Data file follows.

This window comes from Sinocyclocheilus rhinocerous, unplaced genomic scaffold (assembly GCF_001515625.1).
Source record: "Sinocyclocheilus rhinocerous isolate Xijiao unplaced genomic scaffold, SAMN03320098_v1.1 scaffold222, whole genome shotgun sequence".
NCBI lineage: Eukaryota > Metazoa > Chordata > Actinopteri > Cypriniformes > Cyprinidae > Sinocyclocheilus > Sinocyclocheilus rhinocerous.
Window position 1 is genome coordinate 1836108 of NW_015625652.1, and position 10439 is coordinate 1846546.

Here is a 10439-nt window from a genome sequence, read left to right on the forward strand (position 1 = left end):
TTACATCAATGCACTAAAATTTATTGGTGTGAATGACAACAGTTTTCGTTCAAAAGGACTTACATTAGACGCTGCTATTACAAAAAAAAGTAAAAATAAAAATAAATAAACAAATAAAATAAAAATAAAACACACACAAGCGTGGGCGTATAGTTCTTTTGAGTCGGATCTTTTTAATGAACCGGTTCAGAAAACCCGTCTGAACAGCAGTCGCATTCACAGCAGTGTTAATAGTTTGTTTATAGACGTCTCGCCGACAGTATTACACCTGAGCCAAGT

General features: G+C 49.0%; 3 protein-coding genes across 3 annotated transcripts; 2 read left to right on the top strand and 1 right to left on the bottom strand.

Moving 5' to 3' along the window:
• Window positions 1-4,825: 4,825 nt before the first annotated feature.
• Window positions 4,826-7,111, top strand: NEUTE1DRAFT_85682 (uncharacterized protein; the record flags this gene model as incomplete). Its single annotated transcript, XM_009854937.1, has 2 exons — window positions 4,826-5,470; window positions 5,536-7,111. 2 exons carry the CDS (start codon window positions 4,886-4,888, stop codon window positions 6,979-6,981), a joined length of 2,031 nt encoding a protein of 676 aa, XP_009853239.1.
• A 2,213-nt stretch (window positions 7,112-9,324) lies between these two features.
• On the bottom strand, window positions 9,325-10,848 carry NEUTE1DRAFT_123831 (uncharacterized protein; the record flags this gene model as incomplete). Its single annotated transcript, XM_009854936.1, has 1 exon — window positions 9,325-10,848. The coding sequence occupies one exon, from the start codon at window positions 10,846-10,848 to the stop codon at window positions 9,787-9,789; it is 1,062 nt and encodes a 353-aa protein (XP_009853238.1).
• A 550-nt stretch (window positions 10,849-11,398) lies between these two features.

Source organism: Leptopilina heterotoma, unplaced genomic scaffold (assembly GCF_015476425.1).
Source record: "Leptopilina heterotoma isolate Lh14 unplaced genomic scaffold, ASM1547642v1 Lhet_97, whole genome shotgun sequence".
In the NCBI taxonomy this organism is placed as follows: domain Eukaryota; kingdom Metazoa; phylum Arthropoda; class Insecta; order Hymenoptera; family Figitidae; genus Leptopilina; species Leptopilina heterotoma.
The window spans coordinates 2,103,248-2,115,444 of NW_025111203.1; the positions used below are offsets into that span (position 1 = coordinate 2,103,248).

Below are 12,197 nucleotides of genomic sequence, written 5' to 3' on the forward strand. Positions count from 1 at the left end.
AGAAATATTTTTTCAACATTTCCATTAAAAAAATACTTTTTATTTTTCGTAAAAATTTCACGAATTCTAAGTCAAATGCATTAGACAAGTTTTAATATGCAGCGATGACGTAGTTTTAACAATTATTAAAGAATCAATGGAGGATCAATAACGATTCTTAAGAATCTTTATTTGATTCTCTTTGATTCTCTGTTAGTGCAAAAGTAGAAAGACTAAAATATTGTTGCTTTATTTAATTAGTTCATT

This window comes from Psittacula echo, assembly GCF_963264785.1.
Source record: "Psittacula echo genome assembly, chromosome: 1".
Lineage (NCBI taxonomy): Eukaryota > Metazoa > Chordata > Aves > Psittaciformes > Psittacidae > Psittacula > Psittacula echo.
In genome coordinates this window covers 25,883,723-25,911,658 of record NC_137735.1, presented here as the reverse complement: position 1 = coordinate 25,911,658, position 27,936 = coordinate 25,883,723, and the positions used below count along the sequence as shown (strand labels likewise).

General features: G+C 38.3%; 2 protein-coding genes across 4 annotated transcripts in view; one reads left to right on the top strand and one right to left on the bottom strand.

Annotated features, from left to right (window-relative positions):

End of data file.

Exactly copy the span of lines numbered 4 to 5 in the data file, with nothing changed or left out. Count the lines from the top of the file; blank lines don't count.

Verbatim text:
Window position 1 is genome coordinate 1836108 of NW_015625652.1, and position 10439 is coordinate 1846546.

Here is a 10439-nt window from a genome sequence, read left to right on the forward strand (position 1 = left end):